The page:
The finish line is a long ways off, and the racers are still elbow to elbow.
But a report released today shows that Bing, Microsoft's next-generation search engine, is strengthening its position in the fractious search engine scuffle. According to comScore, a firm that monitors Internet traffic, Bing has increased its daily search penetration and its share of search result pages in the US, just two weeks after the site went public.
That's promising news for Microsoft, which has invested some serious cash – and more than a little tech cred – in getting Bing off the ground. As for Google – well, maybe it's time that the California company started peering over its shoulder.
The dry data
Bing's average daily penetration among US searchers reached 16.7 percent during the week of June 8, a 3 percent increase from the week prior to the engine's introduction. Meanwhile, Microsoft’s share of search result pages in the US – a good gauge of overall search intensity – increased to 12.1 percent during the week of June 8.
“It appears that Microsoft Bing has continued to generate interest from the market for the second consecutive week,” Mike Hurt, comScore senior vice president, said in a statement. “These early data reflect a continued positive market reaction to Bing in the initial stages of its launch.”
We ain't scared. Yet.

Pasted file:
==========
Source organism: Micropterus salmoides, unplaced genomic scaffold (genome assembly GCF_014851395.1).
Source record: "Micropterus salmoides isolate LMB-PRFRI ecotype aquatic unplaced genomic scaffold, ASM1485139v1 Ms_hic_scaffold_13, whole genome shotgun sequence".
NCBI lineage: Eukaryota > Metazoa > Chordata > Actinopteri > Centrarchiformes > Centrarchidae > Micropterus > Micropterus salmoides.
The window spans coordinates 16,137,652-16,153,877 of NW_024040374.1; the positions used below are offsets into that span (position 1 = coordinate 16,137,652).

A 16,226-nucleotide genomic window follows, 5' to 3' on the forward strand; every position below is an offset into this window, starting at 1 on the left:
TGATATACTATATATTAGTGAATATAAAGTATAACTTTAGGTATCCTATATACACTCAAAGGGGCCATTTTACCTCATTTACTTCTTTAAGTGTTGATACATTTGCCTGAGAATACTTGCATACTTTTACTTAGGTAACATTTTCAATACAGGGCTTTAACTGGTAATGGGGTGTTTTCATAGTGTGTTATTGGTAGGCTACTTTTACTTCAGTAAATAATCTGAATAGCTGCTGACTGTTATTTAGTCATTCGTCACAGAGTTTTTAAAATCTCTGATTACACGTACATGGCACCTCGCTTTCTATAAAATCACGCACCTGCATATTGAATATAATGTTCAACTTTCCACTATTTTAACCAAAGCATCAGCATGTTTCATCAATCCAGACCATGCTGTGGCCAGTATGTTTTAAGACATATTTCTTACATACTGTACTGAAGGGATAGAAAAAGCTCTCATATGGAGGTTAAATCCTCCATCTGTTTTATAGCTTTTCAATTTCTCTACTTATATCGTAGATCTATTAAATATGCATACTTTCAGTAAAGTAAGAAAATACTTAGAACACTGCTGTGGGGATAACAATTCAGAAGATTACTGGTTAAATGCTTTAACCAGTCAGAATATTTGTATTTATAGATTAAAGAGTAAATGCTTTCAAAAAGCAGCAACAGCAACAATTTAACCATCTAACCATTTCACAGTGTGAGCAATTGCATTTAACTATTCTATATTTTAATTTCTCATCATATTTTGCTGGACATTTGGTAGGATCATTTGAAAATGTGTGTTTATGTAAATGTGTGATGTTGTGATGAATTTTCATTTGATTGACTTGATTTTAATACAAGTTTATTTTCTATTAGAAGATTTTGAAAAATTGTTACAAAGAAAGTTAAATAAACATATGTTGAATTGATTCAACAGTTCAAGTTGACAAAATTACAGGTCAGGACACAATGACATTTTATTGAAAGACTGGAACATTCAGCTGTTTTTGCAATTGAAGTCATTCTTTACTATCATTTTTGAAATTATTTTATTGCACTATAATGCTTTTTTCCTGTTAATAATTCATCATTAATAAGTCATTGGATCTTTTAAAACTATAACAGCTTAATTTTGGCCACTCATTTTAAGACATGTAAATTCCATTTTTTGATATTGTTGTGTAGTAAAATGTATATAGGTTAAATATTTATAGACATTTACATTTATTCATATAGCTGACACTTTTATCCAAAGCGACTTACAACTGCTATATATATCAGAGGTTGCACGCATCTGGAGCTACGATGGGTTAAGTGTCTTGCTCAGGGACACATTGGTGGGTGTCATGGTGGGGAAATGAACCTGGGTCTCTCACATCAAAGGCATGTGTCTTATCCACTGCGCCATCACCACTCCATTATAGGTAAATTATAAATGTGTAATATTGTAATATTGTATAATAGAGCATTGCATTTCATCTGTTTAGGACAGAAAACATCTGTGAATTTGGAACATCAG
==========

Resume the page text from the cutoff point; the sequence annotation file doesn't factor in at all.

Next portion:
So is Google, the world champion of search, shaking in its boots? Maybe. But Bing still faces a heck of an uphill battle before it can be crowned king of the heap. As I wrote last year, and Google's name has long been synonymous in mainstream culture with web search. We “Google” the nearest restaurant, and we “Google” our favorite musicians. I don't know about you, but I'm not about to start "Binging" the local dog groomer.
Anyway, as for the folks at Google, if they're feeling a little queasy, they sure ain't showing it. In an interview this month with Fox Business Network, Google CEO Eric Schmidt brushed the dirt off his shoulder. “It’s not the first entry for Microsoft. They do this about once a year,” he said. “I don’t think Bing’s arrival has changed what we’re doing. We are about search, we’re about making things enormously successful, by virtue of innovation.”
You hear that Bing, buddy?
Let it rain!
Two weeks ago, StatCounter, an analytics services, reported that Microsoft’s Bing had temporarily edged ahead of Yahoo, briefly capturing second place in the battle for search engine bragging rights. Then, last Tuesday, comScore published a study showing more strong gains for Microsoft, just a week after Bing was unveiled. Who wants to bet they're celebrating today over at Microsoft HQ?
Luckily, you don't need Google – or Bing – to follow us on Twitter.